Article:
An investigational cancer immunotherapy known as MPDL3280A (anti-PDL1) is receiving a breakthrough therapy designation from the US Food and Drug Administration (FDA) for treating non-small cell lung cancer (NSCLC). The designation was announced on February 1, 2015 for those patients with PD-L1 (programmed death-ligand 1) positive NSCLC whose disease has progressed during or after platinum-based chemotherapy and an appropriate targeted therapy for those with an EGFR mutation-positive or ALK-positive tumor.
Sandra Horning, MD, who is Chief Medical Officer and head of Global Product Development for the Roche Group, said the company is pleased the FDA has granted breakthrough designation for MPDL3280A in NSCLC. She said the company is committed to personalized healthcare and developing medicines like MPDL3280A with companion tests that may help better identify those patients who may be appropriate candidates.
Several studies of MPDL3280A are currently underway and they are prospectively evaluating PD-L1 expression. Some studies are evaluating the medicine regardless of a tumor’s PD-L1 status. Other studies are evaluating the medicine only in patients whose tumors are characterized as PD-L1 positive. The breakthrough therapy designation for lung cancer patients are based on early results of MPDL3280A in patients whose NSCLC was characterized as PD-L1 positive by an investigational test being developed by Roche.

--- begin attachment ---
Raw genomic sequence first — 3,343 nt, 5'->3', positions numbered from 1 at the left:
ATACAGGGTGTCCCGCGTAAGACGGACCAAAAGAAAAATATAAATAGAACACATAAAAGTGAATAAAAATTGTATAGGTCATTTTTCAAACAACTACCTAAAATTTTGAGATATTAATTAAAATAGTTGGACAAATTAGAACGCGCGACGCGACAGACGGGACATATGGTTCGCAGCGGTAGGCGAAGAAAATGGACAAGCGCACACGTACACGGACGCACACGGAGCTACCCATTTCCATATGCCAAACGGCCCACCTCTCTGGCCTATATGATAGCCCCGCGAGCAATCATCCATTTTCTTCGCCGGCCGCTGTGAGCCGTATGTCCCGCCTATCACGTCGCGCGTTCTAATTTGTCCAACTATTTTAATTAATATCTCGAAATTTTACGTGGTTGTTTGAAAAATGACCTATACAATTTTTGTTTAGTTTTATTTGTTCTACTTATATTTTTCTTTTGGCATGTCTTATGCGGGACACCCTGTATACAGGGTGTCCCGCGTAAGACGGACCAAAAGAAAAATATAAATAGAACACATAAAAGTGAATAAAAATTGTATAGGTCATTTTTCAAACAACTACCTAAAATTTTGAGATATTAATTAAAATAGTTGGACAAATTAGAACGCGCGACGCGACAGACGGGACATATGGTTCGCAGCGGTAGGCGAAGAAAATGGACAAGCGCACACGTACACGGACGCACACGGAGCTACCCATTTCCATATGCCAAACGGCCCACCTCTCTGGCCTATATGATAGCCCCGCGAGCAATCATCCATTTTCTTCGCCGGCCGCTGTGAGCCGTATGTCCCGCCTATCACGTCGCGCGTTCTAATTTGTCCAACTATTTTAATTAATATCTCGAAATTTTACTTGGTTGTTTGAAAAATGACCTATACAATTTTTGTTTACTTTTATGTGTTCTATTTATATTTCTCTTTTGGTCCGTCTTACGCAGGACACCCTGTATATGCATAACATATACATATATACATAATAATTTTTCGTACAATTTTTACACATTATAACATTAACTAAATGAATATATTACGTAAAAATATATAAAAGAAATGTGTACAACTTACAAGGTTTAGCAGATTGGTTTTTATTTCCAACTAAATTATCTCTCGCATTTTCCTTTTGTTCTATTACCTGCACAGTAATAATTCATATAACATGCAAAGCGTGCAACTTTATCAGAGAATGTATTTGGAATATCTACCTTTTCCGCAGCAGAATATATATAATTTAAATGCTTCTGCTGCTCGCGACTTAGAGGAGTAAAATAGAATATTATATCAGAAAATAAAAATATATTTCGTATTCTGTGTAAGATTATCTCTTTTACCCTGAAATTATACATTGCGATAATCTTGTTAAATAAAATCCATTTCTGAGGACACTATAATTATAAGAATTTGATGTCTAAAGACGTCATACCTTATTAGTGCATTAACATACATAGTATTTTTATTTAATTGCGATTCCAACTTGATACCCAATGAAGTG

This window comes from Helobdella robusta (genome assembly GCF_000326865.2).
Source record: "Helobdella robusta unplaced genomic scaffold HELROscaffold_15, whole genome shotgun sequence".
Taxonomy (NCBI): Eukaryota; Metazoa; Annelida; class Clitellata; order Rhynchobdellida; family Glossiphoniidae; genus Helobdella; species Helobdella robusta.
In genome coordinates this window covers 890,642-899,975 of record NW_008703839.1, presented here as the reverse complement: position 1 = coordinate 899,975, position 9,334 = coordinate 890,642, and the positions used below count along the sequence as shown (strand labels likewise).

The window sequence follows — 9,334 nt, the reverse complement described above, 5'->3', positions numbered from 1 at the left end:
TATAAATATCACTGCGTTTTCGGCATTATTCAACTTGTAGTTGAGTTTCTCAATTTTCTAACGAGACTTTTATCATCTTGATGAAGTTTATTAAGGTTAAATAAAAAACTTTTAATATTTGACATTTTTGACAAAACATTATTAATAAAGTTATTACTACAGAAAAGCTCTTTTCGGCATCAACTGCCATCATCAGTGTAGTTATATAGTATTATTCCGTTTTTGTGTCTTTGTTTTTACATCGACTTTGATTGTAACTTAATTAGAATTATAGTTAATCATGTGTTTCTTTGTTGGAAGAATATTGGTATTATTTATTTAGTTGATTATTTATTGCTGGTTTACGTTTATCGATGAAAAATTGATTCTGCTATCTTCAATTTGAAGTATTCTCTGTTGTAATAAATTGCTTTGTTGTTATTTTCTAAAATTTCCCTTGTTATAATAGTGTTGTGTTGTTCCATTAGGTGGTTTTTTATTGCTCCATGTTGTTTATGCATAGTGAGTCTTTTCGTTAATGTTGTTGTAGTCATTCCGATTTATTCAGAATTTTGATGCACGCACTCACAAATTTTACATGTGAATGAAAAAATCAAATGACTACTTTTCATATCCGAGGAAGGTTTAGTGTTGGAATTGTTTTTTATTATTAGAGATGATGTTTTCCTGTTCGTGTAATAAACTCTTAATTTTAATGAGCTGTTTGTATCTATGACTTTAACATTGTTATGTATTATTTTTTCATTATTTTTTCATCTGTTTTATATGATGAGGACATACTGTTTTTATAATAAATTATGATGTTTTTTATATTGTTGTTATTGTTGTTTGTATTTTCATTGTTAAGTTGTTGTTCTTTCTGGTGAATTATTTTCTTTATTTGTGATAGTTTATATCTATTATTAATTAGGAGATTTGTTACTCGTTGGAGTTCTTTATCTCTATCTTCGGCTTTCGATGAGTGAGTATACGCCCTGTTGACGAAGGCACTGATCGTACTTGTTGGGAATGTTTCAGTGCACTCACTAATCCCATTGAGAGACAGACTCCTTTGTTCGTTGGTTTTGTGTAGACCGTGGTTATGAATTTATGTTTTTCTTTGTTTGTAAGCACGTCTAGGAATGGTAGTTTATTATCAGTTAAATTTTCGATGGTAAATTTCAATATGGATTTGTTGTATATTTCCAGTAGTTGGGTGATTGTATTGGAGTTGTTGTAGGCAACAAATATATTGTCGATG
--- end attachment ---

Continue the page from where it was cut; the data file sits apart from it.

It is hoped the new breakthrough therapy designation will help improve morbidity and mortality in a significant number of NSCLC patients sooner rather than later. This type of designation is designed to expedite the development and review of medicines intended to treat serious diseases and to help ensure patients have access to them through FDA approval as soon as possible.
The FDA granted the first breakthrough therapy designation for MPDL3280A in metastatic bladder cancer last year. Dr. Horning said ongoing pivotal studies of MPDL3280A for treating lung and bladder cancer are now underway. The company plans to initiate phase III studies in additional tumor types in 2015.
MPDL3280A (also known as anti-PDL1 and RG7446) is an investigational monoclonal antibody. It targets PD-L1 expressed on tumor cells and tumor-infiltrating immune cells, and it prevents it from binding to PD-1 and B7-1 on the surface of T cells. It is theorized that by inhibiting PD-L1, this new agent can activate T cells and restore their ability to effectively detect and attack tumor cells.